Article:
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Grey area drinking is a term used to describe a pattern of alcohol consumption that exceeds the recommended dietary guidelines but does not meet the criteria for alcohol dependence. The 2020 – 2025 dietary guidelines for alcohol consumption recommends a limit of one drink per day for women and two drinks per day for men.
Grey area drinking describes the vague area of alcohol consumption between moderate drinking and alcohol dependence. A study found that about 29.1% of alcohol consumers practice a pattern of alcohol consumption characteristic of grey area drinking. While major negative effects may not be associated with this behavior, grey area drinkers may experience other subtle negative impacts of this pattern of alcohol consumption. Grey area drinking is not an official diagnosis like alcohol use disorder, therefore, it can be hard to define and spot. Its effect on general health and well-being can also be subtle as it is usually not as spectacular as the effects of alcohol dependence and heavy drinking.

Risk Factors for Grey Area Drinking.

Anyone that consumes alcohol is at risk of gliding almost unnoticeably into this pattern of alcohol consumption. However, persons who experience prolonged episodes of stress are at greater risk of grey area drinking.

 Experts also suspect that persons with some form of neurotransmitter imbalance, such as GABA (this inhibits anxiety), serotonin (a natural antidepressant), and dopamine (the pleasure neurotransmitter), may be at greater risk as they use alcohol consumption to deal with the effects of these imbalances.

Also, persons who have experienced significant losses in their relationships, finances, careers, and marriage may be at a higher risk of grey area drinking.

Signs of Grey Area Drinking

If you worry that your pattern of alcohol consumption might be in the grey area, you should watch out for the following signs:

–        Worrying about your level of alcohol consumption

–        Being unable to stop drinking even though you might be able to abstain from alcoholic beverages for some periods.

–        Being excessively preoccupied with thoughts of your next drink.

–        Wavering back and forth on thoughts about the state of the level of your alcohol consumption

–        Feelings of guilt over your alcohol intake even though physical withdrawal symptoms are not being experienced.

–        Inability to stop drinking despite concerns from friends, relatives, and significant others.

Adverse Effects of Grey Area Drinking

Grey area drinking, though less threatening than alcohol dependence, can also impact persons negatively. Some of the dangers involved in grey area drinking include the following:

–        Health concerns: This level of drinking pattern also predisposes to diverse health problems such as liver damage, high blood pressure and other cardiovascular conditions, and increased risk of cancers.

–        Impact on work and career: Persons who practice this pattern of alcohol consumption may also experience difficulties being fully productive and optimal at work. This can increase absenteeism and, eventually, job loss.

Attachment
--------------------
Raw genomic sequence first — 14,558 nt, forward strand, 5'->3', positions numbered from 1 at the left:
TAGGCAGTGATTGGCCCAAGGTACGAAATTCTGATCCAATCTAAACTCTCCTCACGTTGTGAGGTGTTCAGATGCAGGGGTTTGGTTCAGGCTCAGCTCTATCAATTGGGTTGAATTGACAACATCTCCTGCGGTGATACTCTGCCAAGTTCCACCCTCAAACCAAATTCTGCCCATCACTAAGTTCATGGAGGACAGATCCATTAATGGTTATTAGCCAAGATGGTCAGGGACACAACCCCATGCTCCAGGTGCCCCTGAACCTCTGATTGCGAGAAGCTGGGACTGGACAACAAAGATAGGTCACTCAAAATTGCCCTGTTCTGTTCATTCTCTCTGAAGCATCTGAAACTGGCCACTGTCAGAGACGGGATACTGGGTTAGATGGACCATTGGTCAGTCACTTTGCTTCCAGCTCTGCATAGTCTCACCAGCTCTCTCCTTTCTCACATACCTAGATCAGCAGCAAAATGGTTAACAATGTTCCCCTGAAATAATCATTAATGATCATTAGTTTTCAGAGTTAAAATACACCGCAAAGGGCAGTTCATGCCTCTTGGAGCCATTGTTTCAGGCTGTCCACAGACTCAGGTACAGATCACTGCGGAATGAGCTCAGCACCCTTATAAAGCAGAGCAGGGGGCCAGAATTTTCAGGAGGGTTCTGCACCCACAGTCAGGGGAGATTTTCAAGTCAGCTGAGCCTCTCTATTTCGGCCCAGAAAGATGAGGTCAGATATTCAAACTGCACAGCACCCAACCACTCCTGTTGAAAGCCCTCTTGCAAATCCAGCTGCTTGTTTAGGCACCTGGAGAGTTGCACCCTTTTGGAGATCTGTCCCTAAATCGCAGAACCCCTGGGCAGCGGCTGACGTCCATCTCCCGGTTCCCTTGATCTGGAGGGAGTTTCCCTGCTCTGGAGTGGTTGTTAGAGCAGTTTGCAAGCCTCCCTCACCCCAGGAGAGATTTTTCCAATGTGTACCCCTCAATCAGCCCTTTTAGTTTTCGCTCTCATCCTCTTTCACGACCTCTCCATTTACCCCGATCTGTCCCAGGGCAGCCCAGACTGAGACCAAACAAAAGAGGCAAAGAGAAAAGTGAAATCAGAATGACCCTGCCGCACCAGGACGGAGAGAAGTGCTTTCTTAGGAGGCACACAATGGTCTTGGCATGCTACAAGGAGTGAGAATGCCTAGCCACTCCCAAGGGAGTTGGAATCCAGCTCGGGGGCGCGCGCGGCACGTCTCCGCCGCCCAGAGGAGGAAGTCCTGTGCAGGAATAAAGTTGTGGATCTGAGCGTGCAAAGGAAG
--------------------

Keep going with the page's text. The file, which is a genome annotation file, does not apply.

–        Impaired Judgement: Alcohol consumption at this level may also impact a person’s decision-making and make them more susceptible to risk-taking behaviors such as drinking and driving.

–        Financial Difficulties: Grey area drinking may also lead to increasing financial difficulties, especially among persons with low income levels.

–        Interpersonal Conflicts: There may also be an increased rate of conflicts with colleagues, superiors, friends, and spouses.

Tips for Avoiding Grey Area Drinking

If you are dissatisfied with your pattern of alcohol consumption and are bothered that you may be experiencing grey area drinking, here are some tips on how you might address this.

–        Set well-defined limits: To prevent slipping into grey area drinking, you need to set clear daily drinking limits. It is recommended to follow the alcohol intake guideline given by the food and dietary regulation.

–        Develop better coping mechanisms: Instead of drinking to cope with stress, practice other adaptive coping mechanisms such as enjoying nature, sunbathing, having a cold bath, and interacting with friends and families.

–        Find alternatives: It is also important to find other healthy alternatives to replace drinking when relaxing or having fun. Having healthy alternatives and more options will reduce your vulnerability to defaulting to alcohol use.

–        Seek Support: Professional help and support from groups can also help reduce one’s vulnerability. Being accountable to friends and relatives can also help reduce one’s predisposition,

Seeking Help

If you worry about your present level of alcohol consumption and desire a change, then you should seek professional help; grey area drinking can be alleviated when professional help is sought. At Grace recovery center, we offer professional services and support to help you achieve optimal wellness in your physical and mental well-being journey. Contact us today for the support you need from our well-trained multidisciplinary team of professionals.

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